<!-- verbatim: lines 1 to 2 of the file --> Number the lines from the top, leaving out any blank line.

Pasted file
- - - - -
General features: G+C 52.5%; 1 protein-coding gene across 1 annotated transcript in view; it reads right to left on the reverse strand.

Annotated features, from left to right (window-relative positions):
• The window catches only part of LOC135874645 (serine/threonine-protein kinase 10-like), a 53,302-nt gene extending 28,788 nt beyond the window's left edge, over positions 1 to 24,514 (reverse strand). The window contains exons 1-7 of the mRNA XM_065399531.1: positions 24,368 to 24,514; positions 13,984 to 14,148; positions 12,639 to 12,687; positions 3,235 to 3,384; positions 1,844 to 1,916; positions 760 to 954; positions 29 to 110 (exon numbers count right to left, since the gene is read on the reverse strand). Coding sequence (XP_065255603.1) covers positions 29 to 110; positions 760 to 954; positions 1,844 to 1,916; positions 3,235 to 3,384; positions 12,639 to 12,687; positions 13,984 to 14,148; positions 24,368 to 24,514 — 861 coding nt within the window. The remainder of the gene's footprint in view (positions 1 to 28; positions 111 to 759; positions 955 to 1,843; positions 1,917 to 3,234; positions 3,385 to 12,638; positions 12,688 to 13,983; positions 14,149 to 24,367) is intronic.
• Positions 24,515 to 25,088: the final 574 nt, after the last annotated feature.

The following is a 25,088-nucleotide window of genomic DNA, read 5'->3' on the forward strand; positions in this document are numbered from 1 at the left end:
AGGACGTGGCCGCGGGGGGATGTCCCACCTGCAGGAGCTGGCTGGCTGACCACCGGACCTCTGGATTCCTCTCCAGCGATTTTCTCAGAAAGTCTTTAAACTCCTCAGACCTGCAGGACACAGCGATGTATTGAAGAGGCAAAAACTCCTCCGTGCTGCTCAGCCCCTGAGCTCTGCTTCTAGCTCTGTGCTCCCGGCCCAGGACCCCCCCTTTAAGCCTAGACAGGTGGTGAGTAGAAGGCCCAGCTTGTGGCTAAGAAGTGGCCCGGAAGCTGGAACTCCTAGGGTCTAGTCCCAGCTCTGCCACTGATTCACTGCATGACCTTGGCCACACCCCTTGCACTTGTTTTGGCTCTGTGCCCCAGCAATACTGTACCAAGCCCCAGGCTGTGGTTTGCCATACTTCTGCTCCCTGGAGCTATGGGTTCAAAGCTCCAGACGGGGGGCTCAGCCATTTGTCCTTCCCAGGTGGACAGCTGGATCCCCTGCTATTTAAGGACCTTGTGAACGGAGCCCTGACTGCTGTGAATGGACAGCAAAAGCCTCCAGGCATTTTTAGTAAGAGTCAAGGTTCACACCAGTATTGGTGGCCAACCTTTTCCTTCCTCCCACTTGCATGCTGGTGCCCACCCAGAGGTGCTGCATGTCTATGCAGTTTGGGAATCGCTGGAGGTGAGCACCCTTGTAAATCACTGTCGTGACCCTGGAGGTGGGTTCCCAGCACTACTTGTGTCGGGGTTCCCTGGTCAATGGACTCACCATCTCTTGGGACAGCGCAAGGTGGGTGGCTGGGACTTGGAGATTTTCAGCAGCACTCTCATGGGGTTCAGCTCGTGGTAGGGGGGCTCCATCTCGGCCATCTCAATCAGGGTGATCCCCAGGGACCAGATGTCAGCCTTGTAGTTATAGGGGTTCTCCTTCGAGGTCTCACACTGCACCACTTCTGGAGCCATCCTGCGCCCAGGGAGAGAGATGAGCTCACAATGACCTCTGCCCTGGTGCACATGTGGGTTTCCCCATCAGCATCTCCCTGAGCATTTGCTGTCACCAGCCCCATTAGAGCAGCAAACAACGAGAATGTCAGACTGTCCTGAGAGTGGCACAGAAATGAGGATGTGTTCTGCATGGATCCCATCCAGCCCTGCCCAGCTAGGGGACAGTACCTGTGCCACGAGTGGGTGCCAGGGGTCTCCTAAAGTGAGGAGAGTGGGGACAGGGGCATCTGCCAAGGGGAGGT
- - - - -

General features: G+C 52.5%; 1 protein-coding gene across 1 annotated transcript in view; it reads right to left on the reverse strand.

Annotated features, from left to right (window-relative positions):